Comets had a bit of their momentum taken away from them at the end of the period off the two penalty kills on the McEneny and MacEwen minors, but otherwise they looked good, and for what feels like a long time, legitimately dangerous. Impressive periods from Lind, Gaunce, Jasek, Schenn and Woods… really digging the rookie line of Gadj/Gaunce/Lind. Hope the team can avoid getting sucked into the Bobby Farnham circus and show some more high danger scoring chances.
[Jasek(#9) dumps the puck in and Gadjovich( #22) catches it and takes it to the end boards where he turns to set up a trailing Lind(#13) at the fornt of the net for a shot on goal that Driedger JUST gets a piece of( https://streamable.com/vn26m); great combination from 3 rookies
The Score at the end of the 2nd period: 3-1 Comets
Comets with some decent chances in this period while defending against some strong chances from the Thunderbirds as well. Comets outshot so far 27 to 21 but don’t look completely out of it….Thunderbirds physical game kind of beginning to takeover in the 2nd and are definitely trying to goad the Comets into not playing their game.
Brendan Woods appears to take a high hit, possibly an elbow from other Tbird piece of garbage Paul Thompson and both get sent to the box for roughing…no clip of the elbow, camera moves to fast to catch it
The Score at the end of the 3rd period: 4-3 Comets
Another brutal period where the Comets were heavily outshot again, this time 16 to 8; relief tendy Michael Leighton comes up huge with 40 saves on 43 shots in regulation. Comets powerplay goes 3 for 4 which is good because their powerplay as of late had been absolute dogshit. Loved the line shakeups we saw tonight…Kero proving effective even apart from Reid Boucher, while Boucher’s stock dips a bit off some lazy defensive efforts and what I can only equate to rage-quitting off some blown scoring chances at even strength.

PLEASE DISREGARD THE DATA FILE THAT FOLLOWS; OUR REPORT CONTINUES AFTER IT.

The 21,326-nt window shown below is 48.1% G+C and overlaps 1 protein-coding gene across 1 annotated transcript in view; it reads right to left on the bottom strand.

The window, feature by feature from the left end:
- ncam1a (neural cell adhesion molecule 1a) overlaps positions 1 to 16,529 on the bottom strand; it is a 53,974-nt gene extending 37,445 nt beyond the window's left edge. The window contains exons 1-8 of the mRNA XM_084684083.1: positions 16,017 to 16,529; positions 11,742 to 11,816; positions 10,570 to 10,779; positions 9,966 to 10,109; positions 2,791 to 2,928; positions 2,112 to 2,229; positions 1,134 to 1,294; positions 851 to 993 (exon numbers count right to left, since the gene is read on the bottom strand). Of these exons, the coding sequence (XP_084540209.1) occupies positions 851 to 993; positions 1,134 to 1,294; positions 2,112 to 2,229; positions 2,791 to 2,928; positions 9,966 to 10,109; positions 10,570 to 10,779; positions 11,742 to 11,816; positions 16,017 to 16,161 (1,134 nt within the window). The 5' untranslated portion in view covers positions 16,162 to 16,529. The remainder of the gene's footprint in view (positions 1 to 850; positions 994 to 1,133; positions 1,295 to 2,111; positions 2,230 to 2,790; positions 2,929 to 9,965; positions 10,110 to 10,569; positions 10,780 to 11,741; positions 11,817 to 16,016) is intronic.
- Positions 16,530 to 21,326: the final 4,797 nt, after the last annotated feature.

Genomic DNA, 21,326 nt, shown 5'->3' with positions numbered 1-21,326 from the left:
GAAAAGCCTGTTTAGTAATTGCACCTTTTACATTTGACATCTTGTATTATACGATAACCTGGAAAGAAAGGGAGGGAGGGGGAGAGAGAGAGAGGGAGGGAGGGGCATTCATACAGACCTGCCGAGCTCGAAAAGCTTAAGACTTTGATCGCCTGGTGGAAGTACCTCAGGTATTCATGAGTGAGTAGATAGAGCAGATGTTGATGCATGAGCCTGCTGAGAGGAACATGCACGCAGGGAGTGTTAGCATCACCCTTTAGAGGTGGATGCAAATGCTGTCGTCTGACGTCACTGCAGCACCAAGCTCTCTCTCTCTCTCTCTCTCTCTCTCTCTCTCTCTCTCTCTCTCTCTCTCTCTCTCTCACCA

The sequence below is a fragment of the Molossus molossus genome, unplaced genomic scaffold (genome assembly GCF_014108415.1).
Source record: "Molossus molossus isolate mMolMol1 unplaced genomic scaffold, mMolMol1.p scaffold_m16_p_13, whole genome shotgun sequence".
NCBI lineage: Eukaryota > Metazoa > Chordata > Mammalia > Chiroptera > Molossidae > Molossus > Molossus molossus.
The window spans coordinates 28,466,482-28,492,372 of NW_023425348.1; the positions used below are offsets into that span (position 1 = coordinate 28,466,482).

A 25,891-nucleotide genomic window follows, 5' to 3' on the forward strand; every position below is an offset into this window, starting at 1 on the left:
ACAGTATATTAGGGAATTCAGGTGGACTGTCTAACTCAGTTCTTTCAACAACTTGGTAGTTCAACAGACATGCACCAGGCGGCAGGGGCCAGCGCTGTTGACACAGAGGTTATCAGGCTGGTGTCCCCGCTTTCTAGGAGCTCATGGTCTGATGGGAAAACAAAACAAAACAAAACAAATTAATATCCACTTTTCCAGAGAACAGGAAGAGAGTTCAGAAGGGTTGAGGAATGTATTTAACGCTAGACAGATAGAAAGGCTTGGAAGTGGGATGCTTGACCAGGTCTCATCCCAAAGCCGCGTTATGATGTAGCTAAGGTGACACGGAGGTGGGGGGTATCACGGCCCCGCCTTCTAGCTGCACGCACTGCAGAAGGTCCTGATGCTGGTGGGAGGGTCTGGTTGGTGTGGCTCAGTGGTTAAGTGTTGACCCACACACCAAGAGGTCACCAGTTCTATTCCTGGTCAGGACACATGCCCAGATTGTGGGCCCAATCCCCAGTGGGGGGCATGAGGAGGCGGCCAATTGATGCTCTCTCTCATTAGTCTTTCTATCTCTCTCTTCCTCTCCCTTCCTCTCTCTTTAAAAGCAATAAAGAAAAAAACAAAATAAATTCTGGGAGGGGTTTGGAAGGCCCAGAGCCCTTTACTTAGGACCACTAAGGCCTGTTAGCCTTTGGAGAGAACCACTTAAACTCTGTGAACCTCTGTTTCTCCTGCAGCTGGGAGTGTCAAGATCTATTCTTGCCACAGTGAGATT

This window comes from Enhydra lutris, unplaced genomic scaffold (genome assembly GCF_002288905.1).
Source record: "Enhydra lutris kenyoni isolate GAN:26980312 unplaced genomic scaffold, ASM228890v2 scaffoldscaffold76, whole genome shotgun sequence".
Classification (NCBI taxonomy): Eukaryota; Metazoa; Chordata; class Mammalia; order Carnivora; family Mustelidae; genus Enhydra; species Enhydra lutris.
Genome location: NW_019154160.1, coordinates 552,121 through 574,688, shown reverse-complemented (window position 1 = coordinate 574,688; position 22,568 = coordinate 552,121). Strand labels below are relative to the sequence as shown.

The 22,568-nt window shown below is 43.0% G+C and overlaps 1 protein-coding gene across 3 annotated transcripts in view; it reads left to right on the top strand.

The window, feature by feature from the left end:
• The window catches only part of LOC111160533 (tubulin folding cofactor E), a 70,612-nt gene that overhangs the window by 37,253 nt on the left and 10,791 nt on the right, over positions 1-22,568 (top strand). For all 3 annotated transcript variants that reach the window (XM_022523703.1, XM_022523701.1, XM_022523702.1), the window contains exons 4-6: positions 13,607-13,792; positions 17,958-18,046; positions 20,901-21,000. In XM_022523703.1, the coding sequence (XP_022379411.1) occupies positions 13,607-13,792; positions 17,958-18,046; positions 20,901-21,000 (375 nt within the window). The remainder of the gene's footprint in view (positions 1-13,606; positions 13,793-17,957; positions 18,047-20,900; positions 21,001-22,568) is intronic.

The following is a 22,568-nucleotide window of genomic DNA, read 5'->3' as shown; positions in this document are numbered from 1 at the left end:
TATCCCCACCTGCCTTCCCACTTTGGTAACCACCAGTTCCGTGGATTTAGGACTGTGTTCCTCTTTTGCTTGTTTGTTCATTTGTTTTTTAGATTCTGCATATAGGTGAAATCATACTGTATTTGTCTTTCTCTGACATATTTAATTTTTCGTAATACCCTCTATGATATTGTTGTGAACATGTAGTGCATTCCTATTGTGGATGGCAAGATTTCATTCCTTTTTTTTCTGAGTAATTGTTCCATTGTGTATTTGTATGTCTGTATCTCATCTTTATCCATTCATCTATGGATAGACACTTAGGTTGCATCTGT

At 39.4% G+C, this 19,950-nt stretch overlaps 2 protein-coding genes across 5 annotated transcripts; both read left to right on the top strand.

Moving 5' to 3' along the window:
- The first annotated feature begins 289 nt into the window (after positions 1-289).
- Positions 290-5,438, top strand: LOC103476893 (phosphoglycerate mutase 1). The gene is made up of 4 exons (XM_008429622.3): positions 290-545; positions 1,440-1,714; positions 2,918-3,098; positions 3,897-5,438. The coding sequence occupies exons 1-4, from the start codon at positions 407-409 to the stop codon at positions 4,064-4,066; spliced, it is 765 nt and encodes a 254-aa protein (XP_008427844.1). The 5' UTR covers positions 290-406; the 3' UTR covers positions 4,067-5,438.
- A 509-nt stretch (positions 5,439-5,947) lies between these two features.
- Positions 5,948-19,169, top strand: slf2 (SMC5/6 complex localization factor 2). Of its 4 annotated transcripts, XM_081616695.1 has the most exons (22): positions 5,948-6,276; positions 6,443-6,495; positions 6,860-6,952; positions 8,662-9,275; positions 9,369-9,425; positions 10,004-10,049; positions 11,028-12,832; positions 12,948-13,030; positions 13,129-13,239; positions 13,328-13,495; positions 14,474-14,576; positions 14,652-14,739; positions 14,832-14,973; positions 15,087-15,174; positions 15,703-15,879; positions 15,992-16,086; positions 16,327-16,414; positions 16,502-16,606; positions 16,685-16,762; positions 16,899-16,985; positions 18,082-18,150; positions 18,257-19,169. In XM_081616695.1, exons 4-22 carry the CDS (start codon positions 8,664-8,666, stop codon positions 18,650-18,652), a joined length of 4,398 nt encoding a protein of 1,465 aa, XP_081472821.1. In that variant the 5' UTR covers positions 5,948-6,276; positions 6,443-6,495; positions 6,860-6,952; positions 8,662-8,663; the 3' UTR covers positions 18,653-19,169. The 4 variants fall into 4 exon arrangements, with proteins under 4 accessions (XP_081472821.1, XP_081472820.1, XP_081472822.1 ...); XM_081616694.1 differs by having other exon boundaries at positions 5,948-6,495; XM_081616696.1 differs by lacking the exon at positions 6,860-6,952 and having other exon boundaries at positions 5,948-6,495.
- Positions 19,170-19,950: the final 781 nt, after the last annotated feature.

Final Score: 4-3 Utica Comets
Despite getting horribly outshot and outpossessed for the bulk of this game, the Comets eke out a victory off the strength of some great goaltending from relief tendy, Michael Leighton, great defensive efforts from all our pairings, and an effective bottom 6.
Loving that Cull was putting the trust in his rookie core; d-zone starts, powerplay 2nd unit time, glad to see him put them in some less than ideal situations and trusting them to work it out! Really impressed by the chemistry between Gaunce, Lind and Gadjovich early on, in general, Lind’s gameplay has been elevated as of late…almost to the date when I called him out in a Farmies for playing like he was still in junior instead of playing a more straight forward brand of hockey. Love his agitatoinstigator game, very underrated aspect of his game…without it we wouldn’t have got those two early powerplay goals and probably not have won tonight so huge props to him for having a big game.